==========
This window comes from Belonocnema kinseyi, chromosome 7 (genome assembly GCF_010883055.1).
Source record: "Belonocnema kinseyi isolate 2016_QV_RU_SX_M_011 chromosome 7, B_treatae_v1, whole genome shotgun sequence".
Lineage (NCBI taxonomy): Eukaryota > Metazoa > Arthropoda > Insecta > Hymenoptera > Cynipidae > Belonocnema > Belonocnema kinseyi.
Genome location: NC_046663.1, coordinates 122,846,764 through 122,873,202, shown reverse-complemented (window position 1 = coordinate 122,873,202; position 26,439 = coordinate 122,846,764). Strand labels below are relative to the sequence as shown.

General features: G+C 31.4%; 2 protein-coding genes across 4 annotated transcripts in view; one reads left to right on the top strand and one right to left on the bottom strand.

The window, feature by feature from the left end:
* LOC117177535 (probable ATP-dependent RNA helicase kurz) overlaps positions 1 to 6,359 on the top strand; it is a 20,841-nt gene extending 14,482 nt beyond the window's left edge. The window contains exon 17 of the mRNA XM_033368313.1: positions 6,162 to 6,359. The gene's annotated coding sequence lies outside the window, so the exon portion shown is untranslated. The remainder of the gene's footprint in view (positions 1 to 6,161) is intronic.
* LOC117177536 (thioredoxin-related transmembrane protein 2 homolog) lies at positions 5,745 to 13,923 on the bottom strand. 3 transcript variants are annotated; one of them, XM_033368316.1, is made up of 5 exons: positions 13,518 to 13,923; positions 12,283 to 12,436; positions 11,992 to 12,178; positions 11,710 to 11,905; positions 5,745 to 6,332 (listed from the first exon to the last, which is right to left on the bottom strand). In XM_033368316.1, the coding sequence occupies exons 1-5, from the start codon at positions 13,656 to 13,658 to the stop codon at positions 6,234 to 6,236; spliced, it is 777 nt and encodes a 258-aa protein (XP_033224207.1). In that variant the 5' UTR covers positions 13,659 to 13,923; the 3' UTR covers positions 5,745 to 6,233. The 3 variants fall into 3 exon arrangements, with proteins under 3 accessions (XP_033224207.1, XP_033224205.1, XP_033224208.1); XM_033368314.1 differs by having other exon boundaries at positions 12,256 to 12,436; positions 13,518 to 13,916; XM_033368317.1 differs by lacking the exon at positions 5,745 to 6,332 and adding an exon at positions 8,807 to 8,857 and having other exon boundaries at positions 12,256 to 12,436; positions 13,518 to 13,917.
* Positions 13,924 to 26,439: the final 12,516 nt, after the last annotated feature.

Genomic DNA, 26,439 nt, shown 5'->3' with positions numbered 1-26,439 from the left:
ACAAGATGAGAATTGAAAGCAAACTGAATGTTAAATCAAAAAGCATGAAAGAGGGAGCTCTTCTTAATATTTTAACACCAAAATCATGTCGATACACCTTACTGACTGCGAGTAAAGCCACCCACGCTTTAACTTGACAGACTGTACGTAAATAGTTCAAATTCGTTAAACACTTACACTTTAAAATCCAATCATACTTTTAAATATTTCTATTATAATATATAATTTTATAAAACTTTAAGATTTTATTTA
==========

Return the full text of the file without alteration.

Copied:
This window comes from Belonocnema kinseyi, chromosome 7 (genome assembly GCF_010883055.1).
Source record: "Belonocnema kinseyi isolate 2016_QV_RU_SX_M_011 chromosome 7, B_treatae_v1, whole genome shotgun sequence".
Lineage (NCBI taxonomy): Eukaryota > Metazoa > Arthropoda > Insecta > Hymenoptera > Cynipidae > Belonocnema > Belonocnema kinseyi.
Genome location: NC_046663.1, coordinates 122,846,764 through 122,873,202, shown reverse-complemented (window position 1 = coordinate 122,873,202; position 26,439 = coordinate 122,846,764). Strand labels below are relative to the sequence as shown.

General features: G+C 31.4%; 2 protein-coding genes across 4 annotated transcripts in view; one reads left to right on the top strand and one right to left on the bottom strand.

The window, feature by feature from the left end:
* LOC117177535 (probable ATP-dependent RNA helicase kurz) overlaps positions 1 to 6,359 on the top strand; it is a 20,841-nt gene extending 14,482 nt beyond the window's left edge. The window contains exon 17 of the mRNA XM_033368313.1: positions 6,162 to 6,359. The gene's annotated coding sequence lies outside the window, so the exon portion shown is untranslated. The remainder of the gene's footprint in view (positions 1 to 6,161) is intronic.
* LOC117177536 (thioredoxin-related transmembrane protein 2 homolog) lies at positions 5,745 to 13,923 on the bottom strand. 3 transcript variants are annotated; one of them, XM_033368316.1, is made up of 5 exons: positions 13,518 to 13,923; positions 12,283 to 12,436; positions 11,992 to 12,178; positions 11,710 to 11,905; positions 5,745 to 6,332 (listed from the first exon to the last, which is right to left on the bottom strand). In XM_033368316.1, the coding sequence occupies exons 1-5, from the start codon at positions 13,656 to 13,658 to the stop codon at positions 6,234 to 6,236; spliced, it is 777 nt and encodes a 258-aa protein (XP_033224207.1). In that variant the 5' UTR covers positions 13,659 to 13,923; the 3' UTR covers positions 5,745 to 6,233. The 3 variants fall into 3 exon arrangements, with proteins under 3 accessions (XP_033224207.1, XP_033224205.1, XP_033224208.1); XM_033368314.1 differs by having other exon boundaries at positions 12,256 to 12,436; positions 13,518 to 13,916; XM_033368317.1 differs by lacking the exon at positions 5,745 to 6,332 and adding an exon at positions 8,807 to 8,857 and having other exon boundaries at positions 12,256 to 12,436; positions 13,518 to 13,917.
* Positions 13,924 to 26,439: the final 12,516 nt, after the last annotated feature.

Genomic DNA, 26,439 nt, shown 5'->3' with positions numbered 1-26,439 from the left:
ACAAGATGAGAATTGAAAGCAAACTGAATGTTAAATCAAAAAGCATGAAAGAGGGAGCTCTTCTTAATATTTTAACACCAAAATCATGTCGATACACCTTACTGACTGCGAGTAAAGCCACCCACGCTTTAACTTGACAGACTGTACGTAAATAGTTCAAATTCGTTAAACACTTACACTTTAAAATCCAATCATACTTTTAAATATTTCTATTATAATATATAATTTTATAAAACTTTAAGATTTTATTTA